Few people can easily reach the 20th floor of a building by stairs. Wheelchair users would give up immediately. Young children or the elderly would most likely injure themselves or get tired after the first few steps. Blind people might have significant difficulty identifying the path; and let’s face it – even a person without physical disabilities would probably be daunted by the prospect of climbing 20 stories on foot. An elevator would therefore make the ride to the top accessible to all.
Likewise, in the digital realm, there are tools that combine to perform the same function as an elevator in a building to make the Internet an accessible environment for all.
The “digital elevator” is an image often used by Amanda Lyra, a Brazilian digital accessibility expert.
Lyra, who lives with a disability and uses a wheelchair, believes that our focus on accessibility shouldn’t be about helping people with disabilities do things, but rather about making spaces (including the internet) easier for everyone to make accessible.
“If you’ve already used subtitles on a video because you forgot your headphones, used voice commands in a map app, or used automatic translation on YouTube, you’ve benefited from digital accessibility,” she said.
In Brazil, digital accessibility has been a legal right since the enactment of the Disability Inclusion Act in 2015. However, there are still significant gaps on the ground as actual implementation of the law remains a challenge.
According to a study conducted by BigDataCorp and shared by Movimento Web for Todos (Web for All Movement or WAM), less than one percent of the more than 20 million websites registered in Brazil are fully accessible. WebAIM analyzed over a million websites worldwide and found an average of 50.8 errors per page, which were detected in 96.8 percent of the sample.
“It is much easier to perceive in the physical world when there is no access ramp, no tactile floor; when a sidewalk has potholes,” Suzeli Damaceno, coordinator of WAM, told FairPlanet. “But in the digital environment, it’s not. The ones who notice these barriers are the people who have to constantly try to work around them on websites and apps.”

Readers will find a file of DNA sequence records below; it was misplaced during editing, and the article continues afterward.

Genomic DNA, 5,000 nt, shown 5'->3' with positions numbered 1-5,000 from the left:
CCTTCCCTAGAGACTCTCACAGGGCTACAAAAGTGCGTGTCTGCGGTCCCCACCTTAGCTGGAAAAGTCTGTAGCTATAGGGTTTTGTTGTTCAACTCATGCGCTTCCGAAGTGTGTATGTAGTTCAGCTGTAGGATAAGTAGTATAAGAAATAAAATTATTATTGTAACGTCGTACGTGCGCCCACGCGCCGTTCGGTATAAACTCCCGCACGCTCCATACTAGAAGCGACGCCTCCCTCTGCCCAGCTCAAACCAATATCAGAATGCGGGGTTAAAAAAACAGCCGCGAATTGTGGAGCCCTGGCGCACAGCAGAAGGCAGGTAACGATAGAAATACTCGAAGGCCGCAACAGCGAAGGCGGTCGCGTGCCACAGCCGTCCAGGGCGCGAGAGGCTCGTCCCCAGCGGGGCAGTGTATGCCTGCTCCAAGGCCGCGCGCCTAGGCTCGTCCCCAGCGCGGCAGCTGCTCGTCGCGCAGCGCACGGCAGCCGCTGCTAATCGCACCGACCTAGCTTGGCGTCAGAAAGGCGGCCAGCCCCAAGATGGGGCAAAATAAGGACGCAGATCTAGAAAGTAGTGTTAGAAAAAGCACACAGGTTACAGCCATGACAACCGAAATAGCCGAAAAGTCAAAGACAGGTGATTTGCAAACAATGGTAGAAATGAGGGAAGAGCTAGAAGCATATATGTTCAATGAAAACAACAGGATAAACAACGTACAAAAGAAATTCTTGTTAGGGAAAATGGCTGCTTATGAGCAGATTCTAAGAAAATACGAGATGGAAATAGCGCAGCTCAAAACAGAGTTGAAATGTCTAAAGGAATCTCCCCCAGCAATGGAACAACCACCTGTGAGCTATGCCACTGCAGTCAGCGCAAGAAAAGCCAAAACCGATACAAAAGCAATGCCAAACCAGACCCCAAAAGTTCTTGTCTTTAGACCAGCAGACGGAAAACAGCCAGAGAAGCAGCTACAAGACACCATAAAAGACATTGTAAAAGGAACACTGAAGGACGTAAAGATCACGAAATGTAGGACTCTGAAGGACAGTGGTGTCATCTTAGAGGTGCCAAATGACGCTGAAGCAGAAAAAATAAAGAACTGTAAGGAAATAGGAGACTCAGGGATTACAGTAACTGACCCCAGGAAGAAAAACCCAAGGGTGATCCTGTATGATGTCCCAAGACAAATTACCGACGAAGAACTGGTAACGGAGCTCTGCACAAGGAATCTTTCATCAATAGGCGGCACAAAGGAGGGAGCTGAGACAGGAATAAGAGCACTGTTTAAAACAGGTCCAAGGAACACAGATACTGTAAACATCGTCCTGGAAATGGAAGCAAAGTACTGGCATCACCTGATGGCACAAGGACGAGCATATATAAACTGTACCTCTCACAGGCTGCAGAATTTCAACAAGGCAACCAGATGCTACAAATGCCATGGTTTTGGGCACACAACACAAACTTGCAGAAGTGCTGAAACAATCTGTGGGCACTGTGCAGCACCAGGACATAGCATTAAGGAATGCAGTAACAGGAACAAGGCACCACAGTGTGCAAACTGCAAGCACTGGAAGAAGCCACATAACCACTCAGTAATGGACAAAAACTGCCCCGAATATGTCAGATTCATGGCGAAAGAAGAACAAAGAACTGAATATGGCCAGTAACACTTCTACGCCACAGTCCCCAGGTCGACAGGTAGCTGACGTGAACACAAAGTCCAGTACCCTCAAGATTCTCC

She mentioned that most of these websites and apps are developed by and for people without disabilities; those who, as Lyra also describes them, “see, hear, have no cognitive state, use conventional mouse and keyboard, and use fingers for navigation.”
Even today, Brazilian professionals working in programming, design and content creation are not typically offered digital accessibility classes in school. This prevents information developed by international organizations from reaching workers.
“Since the dawn of the Internet, the W3C has produced guidelines for digital accessibility, which are regularly updated to keep up with technological advances,” WAM’s Damaceno said, “but they are not being adopted by those who work in these areas and understood.”
The World Wide Web Consortium (W3C) develops international standards for various web formats such as HTML and CSS, while the Web Content Accessibility Guidelines (WCAG) summarize 78 rules – nine other drafts are pending implementation – on best practices for web navigation.
“These guidelines cover content, design and programming,” added Damaceno. “Whenever we talk about digital accessibility, we always have to look at these three points together.”
The diverse world of disability
According to the last available census in Brazil, conducted in 2010, there are 45.6 million people living in the country with at least one type of disability (more recent information will be collected in 2022 and will likely update this number).